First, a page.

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Scaling Up

Claire Fitts from Butterfly Bakery of Vermont

Scaling up a facility
Your own home kitchen is a great place to start a making your product. If your business stays small, you can even use your kitchen as a production space and have it Health Department inspected and certified. But, if you'd like to grow, you'll need a bigger space and larger, more specialized equipment. You may decide to co-pack, rent space in another kitchen, or build your own kitchen. If you decide to build your own kitchen, your equipment will be different from what you use at home. Here are some of the things that you might what to consider:

Ovens
Everything you can imagine putting into an oven has a special kind of oven designed for just that type of product. Conventional ovens are the most common they have a burner on the bottom and are most similar to a home oven. Convection ovens are the type you most commonly see in a bakery they are similar to conventional ovens, but also contain a fan that blows hot air throughout the oven. Hearth ovens are generally used for breads they have a hot stone slab that the bread is baked right on top of. There are more types of ovens in this world than this manual will ever hold, so find out what kind of oven is most commonly used for your type of product and familiarize yourself with how it might be different than what you're used to using.

Sinks
Most commercial kitchens are required to use a three bay sink, equipped with a floor sink, plus a hand washing sink and a mop sink. Some smaller facilities and bakeries have a different set of requirements. Check with the VT Department of Health for the requirements most appropriate to your facility. If you have a lot of dishes to wash, you will want to invest in either a glass sanitizer or a full dish machine. And if you commonly send things down the sink that aren't soap and water, you will need a grease trap (also good for things like bread gluten and anything else that can gum up the works). If you are installing a grease trap, check with the VT Department of Health about regulations concerning keeping the thing properly cleaned out.

Countertops
Make sure you choose a countertop surface that meets with VT Department of Health regulations. Stainless steel counters are the most common because they are non-porous and can be sterilized. While many bakers prefer wooden counters, the porous surface prevents them from being usable for products that need a sterile environment (meat, or raw food production, for example).

Stoves and Stovetops
Scaling up from a pot of oil on the stove to a full commercial fryer can save you a lot of time and hassle. If you've been cooking a canned product on the stovetop, consider scaling up to a 5 gallon (or larger) kettle. Some kettles can hold your product at a constant temperature while you cook and package it. A flattop stove will give you a lot more room to cook your product than a pan and an indoor grill will give you a lot of versatility. Most of these things will require you to get a commercial hood with fire suppression. Make sure that your potential space has high enough ceilings to accommodate the hood and your stove is close enough to an outside wall where you can vent the gases.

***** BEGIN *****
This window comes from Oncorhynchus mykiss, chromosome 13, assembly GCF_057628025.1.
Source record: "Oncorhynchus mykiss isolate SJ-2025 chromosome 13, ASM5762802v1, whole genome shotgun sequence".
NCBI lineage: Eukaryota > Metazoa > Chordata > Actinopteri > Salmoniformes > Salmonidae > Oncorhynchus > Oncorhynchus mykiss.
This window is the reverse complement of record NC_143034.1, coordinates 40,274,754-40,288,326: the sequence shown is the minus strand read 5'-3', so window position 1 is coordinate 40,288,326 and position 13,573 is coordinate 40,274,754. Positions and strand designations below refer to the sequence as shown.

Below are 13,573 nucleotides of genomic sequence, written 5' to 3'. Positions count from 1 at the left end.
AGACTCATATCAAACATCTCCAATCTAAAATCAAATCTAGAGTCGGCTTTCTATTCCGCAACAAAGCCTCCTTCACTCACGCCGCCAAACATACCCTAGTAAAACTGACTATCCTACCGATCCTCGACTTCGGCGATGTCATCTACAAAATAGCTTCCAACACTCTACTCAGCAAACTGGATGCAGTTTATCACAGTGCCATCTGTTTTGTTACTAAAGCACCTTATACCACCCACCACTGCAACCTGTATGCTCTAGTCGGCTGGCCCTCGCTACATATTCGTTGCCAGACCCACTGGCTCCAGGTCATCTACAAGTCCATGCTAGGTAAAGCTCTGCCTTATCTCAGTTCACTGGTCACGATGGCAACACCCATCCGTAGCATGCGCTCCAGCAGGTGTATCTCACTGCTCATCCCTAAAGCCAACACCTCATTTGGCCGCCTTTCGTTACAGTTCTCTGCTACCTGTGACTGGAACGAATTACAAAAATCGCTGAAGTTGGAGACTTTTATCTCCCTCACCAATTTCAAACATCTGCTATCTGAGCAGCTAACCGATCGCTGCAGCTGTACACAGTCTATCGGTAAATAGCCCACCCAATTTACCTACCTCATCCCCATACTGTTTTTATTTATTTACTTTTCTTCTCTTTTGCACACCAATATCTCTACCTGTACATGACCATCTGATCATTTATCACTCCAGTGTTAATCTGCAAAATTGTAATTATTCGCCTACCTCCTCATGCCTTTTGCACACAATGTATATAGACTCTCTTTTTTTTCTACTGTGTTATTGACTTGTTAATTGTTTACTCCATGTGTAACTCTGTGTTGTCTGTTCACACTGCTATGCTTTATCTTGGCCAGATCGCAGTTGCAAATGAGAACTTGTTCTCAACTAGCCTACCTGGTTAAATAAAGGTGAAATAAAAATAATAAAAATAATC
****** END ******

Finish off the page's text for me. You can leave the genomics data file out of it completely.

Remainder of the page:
Fridge and Freezer
When it comes to refrigeration commercial kitchens have walk-ins and reach-ins. A reach-in is similar to your standard home fridge in that it is a contained unit that can be moved around. A walk-in is a set of walls with a separate condenser that you can customize to fit your space.

Mixer
If you've been hand mixing your product, test it out in a small, home mixer before scaling up to a 60 quart mixer or larger. If all turns out well, figure out how large you need to go. There is almost no limit to how large of a mixer you can get, as long as you're willing to spend the money.

Some other things to consider
Some large production equipment will need three-phase power (mixers, walk-ins, etc). If you anticipate needing this make sure that the space you are creating already has three-phase power, or budget in for adding it yourself. Do you need floor drains? Or indoor hoses? Do your walls need to be non-porous? Are there lots of door jams that you will need to roll racks and other equipment over in your potential space? There are many little questions to consider that can make a big difference in how well your space works for you. Talk to businesses that already make the type of product you are planning on making. Find out what special equipment has made their business run more smoothly. The right piece of kitchen equipment and proper floor plan can turn a hassle into a cinch.

Scaling a recipe
Scaling up a recipe is never as simple as multiplying by a large number and calling it a day. Many ingredients, like salt, spices and leaveners don't scale evenly as a recipe grows. And unexpected things can happen as you are growing a recipe. If your recipe is in cups and tablespoons the first step is to convert your recipe into pounds. If you feel unsure of your ability to scale a recipe, don't be afraid to ask for help. The Vermont Food Venture Center is one place that can help with that transition.

Converting your recipe to weight
Measure each of the ingredients you use in the form that you use it in (e.g. weigh 4 cups of crushed tomatoes) and then calculate how many pounds your recipe will use of that item. Alternately, you can measure the weight of exactly the quantity that you use in a recipe, but this can be inaccurate if you're using a very small amount, like 1/2 teaspoon. After you have converted your recipe to pounds, make a batch of your product by weight to make sure that you did, in fact, calculate everything right.

Growing the batch size
Things act very differently when you are making a bowl-full of a product versus many gallons of the same product. Don't jump straight from your home-sized batch to a full production run (unless you have oodles of money to spare!). Start with a moderate batch size increase. Perhaps 10 or 20 times your original batch. Flavorful ingredients like spices and salt will be much more flavorful in large batches. Start with 1/2 the amount you used to use and adjust to taste. Leaveners in baked goods might need to be adjusted as well. If the individual item that you're baking is the same size (e.g. one loaf, one cookie, etc.) then you may not need to change the leaveners at all. But if you are baking larger items (e.g. wedding cakes), you will need to adjust down the amount of leavener. Start with 3/5 the amount you used to use and adjust to the needs of your product.